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The Enemy UK

Young Britons (duh) celebrate the working class with ace tunes.

Josh Modell // September 22, 2008

Tom Clarke is bleeding, but he couldn’t be happier. The Enemy UK’s frontman mangled his hand on his guitar at the band’s first-ever American show, a mid-afternoon slot on a sweltering side stage at Lollapalooza in August. A few hundred watched and a few dozen pogoed — decidedly fewer than the thousands the Enemy UK draw at home — but Clarke considers it a triumph. He wanted bodies moving, and he got some. “I wasn’t going to tolerate anything less,” he says.

For a band lyrically stuck on all things gray and British, the Enemy UK are massively upbeat, no doubt a result of winning the rock lottery: Two years ago, they were bored teens in working-class Coventry, and then in 2007, their debut, We’ll Live and Die in These Towns, hit No. 1 on the U.K. charts, and they scored an opening slot for the Rolling Stones. After a long delay due to legal issues regarding their name (turns out the Enemy is a popular choice here), the album finally got a U.S. release in August.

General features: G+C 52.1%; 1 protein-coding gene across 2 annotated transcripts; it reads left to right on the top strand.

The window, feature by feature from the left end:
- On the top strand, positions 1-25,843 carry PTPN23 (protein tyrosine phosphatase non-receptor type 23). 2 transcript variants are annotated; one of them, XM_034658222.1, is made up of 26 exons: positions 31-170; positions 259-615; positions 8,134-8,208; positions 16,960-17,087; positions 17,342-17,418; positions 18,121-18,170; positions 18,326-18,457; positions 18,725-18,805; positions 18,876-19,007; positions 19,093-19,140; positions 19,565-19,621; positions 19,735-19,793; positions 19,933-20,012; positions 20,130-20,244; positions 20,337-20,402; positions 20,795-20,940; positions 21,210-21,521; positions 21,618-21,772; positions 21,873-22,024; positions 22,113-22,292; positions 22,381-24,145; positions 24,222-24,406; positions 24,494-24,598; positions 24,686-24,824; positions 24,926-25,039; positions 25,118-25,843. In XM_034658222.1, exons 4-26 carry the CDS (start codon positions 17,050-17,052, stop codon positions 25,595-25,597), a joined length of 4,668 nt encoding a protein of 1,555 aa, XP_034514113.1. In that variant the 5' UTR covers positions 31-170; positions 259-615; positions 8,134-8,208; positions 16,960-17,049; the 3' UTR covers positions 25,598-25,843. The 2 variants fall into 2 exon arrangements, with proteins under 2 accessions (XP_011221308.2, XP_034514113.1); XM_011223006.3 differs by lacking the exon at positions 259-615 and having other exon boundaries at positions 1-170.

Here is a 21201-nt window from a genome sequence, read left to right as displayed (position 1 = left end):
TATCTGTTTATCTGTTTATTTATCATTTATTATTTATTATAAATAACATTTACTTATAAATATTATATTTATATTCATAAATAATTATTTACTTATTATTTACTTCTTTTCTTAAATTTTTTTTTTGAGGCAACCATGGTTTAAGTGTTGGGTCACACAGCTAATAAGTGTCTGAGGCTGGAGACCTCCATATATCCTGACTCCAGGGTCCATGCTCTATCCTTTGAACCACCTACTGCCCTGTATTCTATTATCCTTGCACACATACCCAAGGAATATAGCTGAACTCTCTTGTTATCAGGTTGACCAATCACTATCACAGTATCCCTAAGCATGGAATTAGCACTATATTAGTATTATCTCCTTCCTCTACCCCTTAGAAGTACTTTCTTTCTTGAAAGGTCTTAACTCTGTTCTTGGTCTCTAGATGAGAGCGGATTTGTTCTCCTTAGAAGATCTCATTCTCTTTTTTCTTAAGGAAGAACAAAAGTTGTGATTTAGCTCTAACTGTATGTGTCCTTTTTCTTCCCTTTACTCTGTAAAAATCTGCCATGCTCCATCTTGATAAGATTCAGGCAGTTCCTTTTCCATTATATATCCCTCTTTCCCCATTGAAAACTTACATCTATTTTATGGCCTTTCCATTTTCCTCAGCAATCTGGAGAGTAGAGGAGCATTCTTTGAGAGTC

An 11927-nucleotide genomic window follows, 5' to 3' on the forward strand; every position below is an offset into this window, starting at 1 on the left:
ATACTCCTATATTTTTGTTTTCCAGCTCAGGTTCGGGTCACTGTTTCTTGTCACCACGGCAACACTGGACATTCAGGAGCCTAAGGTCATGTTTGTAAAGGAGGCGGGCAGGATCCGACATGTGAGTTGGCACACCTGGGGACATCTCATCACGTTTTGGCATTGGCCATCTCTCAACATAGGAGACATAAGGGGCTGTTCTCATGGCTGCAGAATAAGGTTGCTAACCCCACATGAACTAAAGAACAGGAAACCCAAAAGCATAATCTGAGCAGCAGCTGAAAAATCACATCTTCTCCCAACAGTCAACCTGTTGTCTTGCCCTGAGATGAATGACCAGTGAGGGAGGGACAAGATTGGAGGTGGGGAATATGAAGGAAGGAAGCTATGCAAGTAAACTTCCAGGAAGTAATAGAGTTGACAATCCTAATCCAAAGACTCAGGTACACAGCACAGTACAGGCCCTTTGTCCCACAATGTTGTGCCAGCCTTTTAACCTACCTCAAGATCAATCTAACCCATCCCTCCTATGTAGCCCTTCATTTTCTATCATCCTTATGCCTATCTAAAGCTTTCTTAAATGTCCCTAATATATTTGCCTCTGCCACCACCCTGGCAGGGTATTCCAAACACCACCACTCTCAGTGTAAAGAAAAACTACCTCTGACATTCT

“I find it slightly mental that we’re in Chicago playing music,” exclaims Clarke, 21. “It’s your dream job. I hate it when you meet bands and they complain. They are the luckiest cunts in the world.”

Clarke counts himself and his bandmates — drummer Liam Watts and bassist Andy Hopkins, both 21 — among those lucky cunts. Their songs are about a city they love but couldn’t wait to leave, complete with visions of pregnant teens and shuttered factories. Poppy arrangements — jangling guitars, soaring strings, delicate piano — and sing-along choruses temper the wistful lyrics. Moments vividly echo the Jam, but Clarke says he hadn’t heard anything by Paul Weller until recently. As for inspirations, he swears by Oasis: “I’ve been playing ‘Wonderwall’ since it was released!” (He would’ve been seven.)

Clarke and his mates care more about penning meaningful tunes (“A band with something to say — rare as rocking-horse shit these days!”) than being fashionable. They’re aiming for timelessness, not transitory cool. “Cool is a very hard thing to define,” says Clarke. “At the minute, I’m definitely not cool. I’m standing in Chicago with the sun beating down, in a leather jacket. I’m fucking sweating.”

FAST FACTS

— The Enemy UK were such fans of Oasis that they hired producer Owen Morris of Definitely Maybe and (What’s the Story) Morning Glory? fame to work on their early singles.
– Before forming the band, Clarke and Watts worked at rival shops selling TVs, while Hopkins put in a stint at FedEx.